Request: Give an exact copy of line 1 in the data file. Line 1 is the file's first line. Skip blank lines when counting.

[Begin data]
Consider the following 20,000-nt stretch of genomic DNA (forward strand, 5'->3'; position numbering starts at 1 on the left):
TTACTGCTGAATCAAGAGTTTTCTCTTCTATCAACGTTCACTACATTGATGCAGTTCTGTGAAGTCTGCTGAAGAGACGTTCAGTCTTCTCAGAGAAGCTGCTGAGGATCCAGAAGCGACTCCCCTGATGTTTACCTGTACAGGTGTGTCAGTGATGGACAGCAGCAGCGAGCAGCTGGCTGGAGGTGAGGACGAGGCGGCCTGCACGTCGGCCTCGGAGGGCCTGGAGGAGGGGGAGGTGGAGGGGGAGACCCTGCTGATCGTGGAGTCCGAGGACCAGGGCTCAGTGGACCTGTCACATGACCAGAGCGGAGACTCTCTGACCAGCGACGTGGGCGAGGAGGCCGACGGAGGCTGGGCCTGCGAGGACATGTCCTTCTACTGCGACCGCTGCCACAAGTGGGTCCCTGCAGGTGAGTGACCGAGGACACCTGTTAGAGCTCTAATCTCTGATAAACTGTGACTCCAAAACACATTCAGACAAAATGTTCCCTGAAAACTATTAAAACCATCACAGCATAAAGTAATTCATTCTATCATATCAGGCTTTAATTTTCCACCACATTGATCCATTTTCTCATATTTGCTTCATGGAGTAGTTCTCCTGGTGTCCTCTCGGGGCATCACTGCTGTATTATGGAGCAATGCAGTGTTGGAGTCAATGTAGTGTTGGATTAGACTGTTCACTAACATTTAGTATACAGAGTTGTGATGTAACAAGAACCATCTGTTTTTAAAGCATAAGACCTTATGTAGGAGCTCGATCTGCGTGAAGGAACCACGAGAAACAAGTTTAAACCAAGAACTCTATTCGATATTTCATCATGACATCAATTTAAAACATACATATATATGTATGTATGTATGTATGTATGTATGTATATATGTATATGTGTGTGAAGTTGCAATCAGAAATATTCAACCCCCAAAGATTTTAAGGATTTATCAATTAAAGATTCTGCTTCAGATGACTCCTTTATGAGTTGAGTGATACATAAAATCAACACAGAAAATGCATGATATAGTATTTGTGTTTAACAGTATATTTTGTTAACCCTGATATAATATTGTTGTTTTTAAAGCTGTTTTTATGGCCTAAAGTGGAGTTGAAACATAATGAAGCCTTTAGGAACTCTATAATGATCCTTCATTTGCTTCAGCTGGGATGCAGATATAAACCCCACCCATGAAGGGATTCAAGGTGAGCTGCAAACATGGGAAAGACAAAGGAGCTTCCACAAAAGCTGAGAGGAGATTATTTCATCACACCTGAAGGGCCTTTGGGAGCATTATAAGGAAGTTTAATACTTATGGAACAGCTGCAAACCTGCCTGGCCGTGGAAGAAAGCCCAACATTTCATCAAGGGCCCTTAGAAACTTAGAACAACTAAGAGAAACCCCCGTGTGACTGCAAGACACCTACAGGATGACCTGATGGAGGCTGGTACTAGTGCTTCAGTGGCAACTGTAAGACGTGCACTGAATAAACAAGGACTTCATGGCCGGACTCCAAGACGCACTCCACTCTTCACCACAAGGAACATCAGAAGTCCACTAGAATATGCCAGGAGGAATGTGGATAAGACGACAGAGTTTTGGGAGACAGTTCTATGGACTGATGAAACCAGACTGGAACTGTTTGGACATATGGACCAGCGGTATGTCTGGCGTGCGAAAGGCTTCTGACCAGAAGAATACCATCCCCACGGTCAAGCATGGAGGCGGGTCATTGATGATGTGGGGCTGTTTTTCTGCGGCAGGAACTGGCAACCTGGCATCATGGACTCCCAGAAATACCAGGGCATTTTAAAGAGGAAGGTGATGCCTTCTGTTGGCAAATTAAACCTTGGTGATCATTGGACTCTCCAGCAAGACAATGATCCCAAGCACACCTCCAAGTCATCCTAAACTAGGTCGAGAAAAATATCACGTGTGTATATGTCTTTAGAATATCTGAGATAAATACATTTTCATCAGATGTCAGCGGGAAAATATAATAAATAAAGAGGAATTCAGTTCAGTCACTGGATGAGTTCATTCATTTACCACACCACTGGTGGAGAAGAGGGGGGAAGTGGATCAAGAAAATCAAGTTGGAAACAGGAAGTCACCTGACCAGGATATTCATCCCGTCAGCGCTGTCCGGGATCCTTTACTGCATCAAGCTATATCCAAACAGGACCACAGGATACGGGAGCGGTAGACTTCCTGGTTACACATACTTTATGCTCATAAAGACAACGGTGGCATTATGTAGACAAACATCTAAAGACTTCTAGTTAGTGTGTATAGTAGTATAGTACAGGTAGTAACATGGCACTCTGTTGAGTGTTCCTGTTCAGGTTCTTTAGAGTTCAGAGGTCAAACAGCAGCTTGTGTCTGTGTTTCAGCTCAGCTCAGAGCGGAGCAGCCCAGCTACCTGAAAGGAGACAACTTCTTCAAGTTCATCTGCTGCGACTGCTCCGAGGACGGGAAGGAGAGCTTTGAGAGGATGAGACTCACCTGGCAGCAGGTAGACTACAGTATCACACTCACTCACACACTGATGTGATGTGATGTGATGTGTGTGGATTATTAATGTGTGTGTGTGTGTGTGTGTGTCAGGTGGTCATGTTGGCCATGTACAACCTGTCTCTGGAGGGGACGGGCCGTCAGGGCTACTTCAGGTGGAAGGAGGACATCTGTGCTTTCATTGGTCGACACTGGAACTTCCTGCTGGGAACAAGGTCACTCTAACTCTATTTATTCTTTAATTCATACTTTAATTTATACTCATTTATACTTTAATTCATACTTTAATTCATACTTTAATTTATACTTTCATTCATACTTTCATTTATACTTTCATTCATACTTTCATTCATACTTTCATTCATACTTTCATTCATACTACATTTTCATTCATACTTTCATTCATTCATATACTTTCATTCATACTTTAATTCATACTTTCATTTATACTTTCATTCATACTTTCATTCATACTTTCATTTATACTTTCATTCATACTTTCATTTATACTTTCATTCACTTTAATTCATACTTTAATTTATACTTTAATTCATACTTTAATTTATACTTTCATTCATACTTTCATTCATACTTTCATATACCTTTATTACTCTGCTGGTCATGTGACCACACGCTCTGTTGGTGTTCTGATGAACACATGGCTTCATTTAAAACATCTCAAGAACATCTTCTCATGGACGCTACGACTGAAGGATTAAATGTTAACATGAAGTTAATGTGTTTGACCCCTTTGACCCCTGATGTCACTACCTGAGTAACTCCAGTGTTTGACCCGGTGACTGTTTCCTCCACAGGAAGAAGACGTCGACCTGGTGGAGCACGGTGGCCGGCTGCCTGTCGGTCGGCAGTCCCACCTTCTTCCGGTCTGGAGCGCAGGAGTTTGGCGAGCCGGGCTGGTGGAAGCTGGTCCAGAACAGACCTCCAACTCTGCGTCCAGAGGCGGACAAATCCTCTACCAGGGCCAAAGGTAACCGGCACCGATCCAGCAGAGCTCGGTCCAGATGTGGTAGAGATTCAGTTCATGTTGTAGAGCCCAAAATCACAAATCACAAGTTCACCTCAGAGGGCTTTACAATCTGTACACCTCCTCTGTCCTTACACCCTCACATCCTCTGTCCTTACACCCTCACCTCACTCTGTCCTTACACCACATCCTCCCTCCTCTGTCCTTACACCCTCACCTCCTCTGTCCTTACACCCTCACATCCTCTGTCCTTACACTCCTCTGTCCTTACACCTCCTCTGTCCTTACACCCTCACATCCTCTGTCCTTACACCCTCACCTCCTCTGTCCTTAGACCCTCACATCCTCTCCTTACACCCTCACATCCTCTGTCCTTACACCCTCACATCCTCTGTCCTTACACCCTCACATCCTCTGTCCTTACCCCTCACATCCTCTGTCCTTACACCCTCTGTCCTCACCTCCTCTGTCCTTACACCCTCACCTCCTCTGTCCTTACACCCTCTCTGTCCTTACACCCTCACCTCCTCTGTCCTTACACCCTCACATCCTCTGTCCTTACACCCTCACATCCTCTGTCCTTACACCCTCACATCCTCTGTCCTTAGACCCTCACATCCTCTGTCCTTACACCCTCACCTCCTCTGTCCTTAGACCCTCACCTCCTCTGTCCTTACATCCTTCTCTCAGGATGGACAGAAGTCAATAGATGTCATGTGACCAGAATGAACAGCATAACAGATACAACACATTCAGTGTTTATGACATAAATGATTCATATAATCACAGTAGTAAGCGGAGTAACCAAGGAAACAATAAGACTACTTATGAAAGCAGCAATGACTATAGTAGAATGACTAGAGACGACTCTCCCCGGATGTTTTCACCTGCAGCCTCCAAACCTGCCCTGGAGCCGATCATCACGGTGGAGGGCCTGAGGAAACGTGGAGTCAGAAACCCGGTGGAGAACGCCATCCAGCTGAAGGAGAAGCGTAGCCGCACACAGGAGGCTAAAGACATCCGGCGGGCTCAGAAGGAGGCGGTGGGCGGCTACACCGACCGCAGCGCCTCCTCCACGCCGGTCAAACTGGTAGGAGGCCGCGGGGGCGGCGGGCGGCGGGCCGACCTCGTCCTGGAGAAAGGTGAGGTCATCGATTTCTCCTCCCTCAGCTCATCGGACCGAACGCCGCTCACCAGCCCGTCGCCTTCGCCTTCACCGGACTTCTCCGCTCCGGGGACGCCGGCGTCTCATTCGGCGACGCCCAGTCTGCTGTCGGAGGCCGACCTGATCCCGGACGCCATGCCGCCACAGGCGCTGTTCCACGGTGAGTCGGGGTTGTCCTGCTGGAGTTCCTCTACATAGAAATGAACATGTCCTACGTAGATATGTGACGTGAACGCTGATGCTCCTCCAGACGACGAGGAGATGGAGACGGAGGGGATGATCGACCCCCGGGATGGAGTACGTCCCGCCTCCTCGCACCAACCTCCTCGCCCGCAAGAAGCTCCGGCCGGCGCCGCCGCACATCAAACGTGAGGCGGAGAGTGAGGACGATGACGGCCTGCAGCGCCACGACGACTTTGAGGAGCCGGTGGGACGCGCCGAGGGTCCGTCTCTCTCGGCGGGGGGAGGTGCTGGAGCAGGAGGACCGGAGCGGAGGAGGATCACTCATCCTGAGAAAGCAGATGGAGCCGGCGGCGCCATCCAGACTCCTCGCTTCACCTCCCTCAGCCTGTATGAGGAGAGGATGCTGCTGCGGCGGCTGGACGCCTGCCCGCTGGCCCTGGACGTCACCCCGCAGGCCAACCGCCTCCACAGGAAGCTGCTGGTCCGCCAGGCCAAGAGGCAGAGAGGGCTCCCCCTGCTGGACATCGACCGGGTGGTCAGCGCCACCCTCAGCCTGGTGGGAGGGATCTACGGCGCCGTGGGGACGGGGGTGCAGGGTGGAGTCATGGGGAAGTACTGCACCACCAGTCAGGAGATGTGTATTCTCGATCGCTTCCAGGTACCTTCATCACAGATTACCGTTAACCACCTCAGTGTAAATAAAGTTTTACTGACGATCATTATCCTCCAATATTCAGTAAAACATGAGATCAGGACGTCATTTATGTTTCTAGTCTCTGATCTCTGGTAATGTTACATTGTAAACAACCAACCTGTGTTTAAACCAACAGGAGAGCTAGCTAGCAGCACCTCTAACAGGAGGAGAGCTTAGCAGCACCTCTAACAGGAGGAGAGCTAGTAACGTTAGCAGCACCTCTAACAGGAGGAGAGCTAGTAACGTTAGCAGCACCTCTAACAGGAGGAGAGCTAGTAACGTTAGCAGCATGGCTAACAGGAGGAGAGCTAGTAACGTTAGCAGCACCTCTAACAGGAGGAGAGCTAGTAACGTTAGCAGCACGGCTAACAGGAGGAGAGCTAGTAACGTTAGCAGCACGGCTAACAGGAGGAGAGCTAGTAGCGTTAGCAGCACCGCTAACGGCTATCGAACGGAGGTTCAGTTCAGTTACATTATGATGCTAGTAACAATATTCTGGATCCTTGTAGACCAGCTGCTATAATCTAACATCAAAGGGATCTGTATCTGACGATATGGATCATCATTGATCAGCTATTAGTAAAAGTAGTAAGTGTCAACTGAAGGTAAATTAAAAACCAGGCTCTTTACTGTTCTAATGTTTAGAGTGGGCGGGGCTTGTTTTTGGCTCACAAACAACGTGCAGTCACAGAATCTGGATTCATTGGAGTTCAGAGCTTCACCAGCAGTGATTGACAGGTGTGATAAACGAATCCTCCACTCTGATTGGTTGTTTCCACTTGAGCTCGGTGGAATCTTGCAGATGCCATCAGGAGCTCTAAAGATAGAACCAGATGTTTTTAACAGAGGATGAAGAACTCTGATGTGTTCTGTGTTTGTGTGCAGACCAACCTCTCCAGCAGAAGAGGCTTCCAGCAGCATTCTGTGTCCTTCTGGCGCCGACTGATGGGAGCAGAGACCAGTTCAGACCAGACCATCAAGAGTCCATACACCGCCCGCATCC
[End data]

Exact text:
Consider the following 20,000-nt stretch of genomic DNA (forward strand, 5'->3'; position numbering starts at 1 on the left):